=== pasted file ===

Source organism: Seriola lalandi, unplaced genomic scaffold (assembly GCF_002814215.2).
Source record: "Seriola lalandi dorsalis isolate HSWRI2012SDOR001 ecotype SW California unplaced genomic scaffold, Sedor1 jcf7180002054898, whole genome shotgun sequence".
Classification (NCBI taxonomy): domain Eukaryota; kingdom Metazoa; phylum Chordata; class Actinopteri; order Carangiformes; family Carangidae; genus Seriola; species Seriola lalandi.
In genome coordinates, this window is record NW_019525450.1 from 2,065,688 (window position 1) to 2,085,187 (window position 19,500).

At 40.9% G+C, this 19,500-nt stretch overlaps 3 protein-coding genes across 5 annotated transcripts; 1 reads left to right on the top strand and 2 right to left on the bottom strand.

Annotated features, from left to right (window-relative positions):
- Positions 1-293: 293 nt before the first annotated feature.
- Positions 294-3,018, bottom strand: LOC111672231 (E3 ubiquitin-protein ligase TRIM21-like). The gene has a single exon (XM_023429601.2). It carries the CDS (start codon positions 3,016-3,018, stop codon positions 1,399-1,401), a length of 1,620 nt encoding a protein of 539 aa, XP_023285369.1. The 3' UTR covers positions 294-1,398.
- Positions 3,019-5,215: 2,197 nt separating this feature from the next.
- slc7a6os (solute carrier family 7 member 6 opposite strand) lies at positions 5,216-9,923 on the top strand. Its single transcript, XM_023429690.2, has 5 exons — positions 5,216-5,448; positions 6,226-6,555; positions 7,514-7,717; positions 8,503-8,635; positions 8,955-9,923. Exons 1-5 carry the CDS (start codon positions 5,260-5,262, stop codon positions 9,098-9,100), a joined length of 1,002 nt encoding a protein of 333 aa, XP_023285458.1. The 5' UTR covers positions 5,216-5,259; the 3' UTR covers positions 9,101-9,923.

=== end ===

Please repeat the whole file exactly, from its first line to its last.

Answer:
Source organism: Seriola lalandi, unplaced genomic scaffold (assembly GCF_002814215.2).
Source record: "Seriola lalandi dorsalis isolate HSWRI2012SDOR001 ecotype SW California unplaced genomic scaffold, Sedor1 jcf7180002054898, whole genome shotgun sequence".
Classification (NCBI taxonomy): domain Eukaryota; kingdom Metazoa; phylum Chordata; class Actinopteri; order Carangiformes; family Carangidae; genus Seriola; species Seriola lalandi.
In genome coordinates, this window is record NW_019525450.1 from 2,065,688 (window position 1) to 2,085,187 (window position 19,500).

At 40.9% G+C, this 19,500-nt stretch overlaps 3 protein-coding genes across 5 annotated transcripts; 1 reads left to right on the top strand and 2 right to left on the bottom strand.

Annotated features, from left to right (window-relative positions):
- Positions 1-293: 293 nt before the first annotated feature.
- Positions 294-3,018, bottom strand: LOC111672231 (E3 ubiquitin-protein ligase TRIM21-like). The gene has a single exon (XM_023429601.2). It carries the CDS (start codon positions 3,016-3,018, stop codon positions 1,399-1,401), a length of 1,620 nt encoding a protein of 539 aa, XP_023285369.1. The 3' UTR covers positions 294-1,398.
- Positions 3,019-5,215: 2,197 nt separating this feature from the next.
- slc7a6os (solute carrier family 7 member 6 opposite strand) lies at positions 5,216-9,923 on the top strand. Its single transcript, XM_023429690.2, has 5 exons — positions 5,216-5,448; positions 6,226-6,555; positions 7,514-7,717; positions 8,503-8,635; positions 8,955-9,923. Exons 1-5 carry the CDS (start codon positions 5,260-5,262, stop codon positions 9,098-9,100), a joined length of 1,002 nt encoding a protein of 333 aa, XP_023285458.1. The 5' UTR covers positions 5,216-5,259; the 3' UTR covers positions 9,101-9,923.